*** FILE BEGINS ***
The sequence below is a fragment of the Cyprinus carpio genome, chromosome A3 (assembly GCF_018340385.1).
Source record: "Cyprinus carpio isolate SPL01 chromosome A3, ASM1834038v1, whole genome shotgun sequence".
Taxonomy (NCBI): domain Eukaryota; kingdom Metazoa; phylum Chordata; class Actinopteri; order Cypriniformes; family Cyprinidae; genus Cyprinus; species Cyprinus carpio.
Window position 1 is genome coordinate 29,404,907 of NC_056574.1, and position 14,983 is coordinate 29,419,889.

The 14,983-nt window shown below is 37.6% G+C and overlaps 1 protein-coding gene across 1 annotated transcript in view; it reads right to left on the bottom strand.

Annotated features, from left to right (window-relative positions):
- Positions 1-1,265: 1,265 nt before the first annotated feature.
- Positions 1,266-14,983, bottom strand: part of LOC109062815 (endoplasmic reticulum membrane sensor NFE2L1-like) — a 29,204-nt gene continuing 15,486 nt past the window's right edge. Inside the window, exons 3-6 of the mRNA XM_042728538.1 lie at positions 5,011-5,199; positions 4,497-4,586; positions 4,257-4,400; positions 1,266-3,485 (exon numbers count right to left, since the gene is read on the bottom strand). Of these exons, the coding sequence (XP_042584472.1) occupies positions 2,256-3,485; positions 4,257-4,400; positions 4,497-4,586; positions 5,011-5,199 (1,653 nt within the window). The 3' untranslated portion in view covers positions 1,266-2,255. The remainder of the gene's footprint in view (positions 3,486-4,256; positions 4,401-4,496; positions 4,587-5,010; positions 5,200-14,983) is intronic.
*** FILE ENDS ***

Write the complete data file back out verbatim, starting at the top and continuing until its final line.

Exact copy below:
The sequence below is a fragment of the Cyprinus carpio genome, chromosome A3 (assembly GCF_018340385.1).
Source record: "Cyprinus carpio isolate SPL01 chromosome A3, ASM1834038v1, whole genome shotgun sequence".
Taxonomy (NCBI): domain Eukaryota; kingdom Metazoa; phylum Chordata; class Actinopteri; order Cypriniformes; family Cyprinidae; genus Cyprinus; species Cyprinus carpio.
Window position 1 is genome coordinate 29,404,907 of NC_056574.1, and position 14,983 is coordinate 29,419,889.

The 14,983-nt window shown below is 37.6% G+C and overlaps 1 protein-coding gene across 1 annotated transcript in view; it reads right to left on the bottom strand.

Annotated features, from left to right (window-relative positions):
- Positions 1-1,265: 1,265 nt before the first annotated feature.
- Positions 1,266-14,983, bottom strand: part of LOC109062815 (endoplasmic reticulum membrane sensor NFE2L1-like) — a 29,204-nt gene continuing 15,486 nt past the window's right edge. Inside the window, exons 3-6 of the mRNA XM_042728538.1 lie at positions 5,011-5,199; positions 4,497-4,586; positions 4,257-4,400; positions 1,266-3,485 (exon numbers count right to left, since the gene is read on the bottom strand). Of these exons, the coding sequence (XP_042584472.1) occupies positions 2,256-3,485; positions 4,257-4,400; positions 4,497-4,586; positions 5,011-5,199 (1,653 nt within the window). The 3' untranslated portion in view covers positions 1,266-2,255. The remainder of the gene's footprint in view (positions 3,486-4,256; positions 4,401-4,496; positions 4,587-5,010; positions 5,200-14,983) is intronic.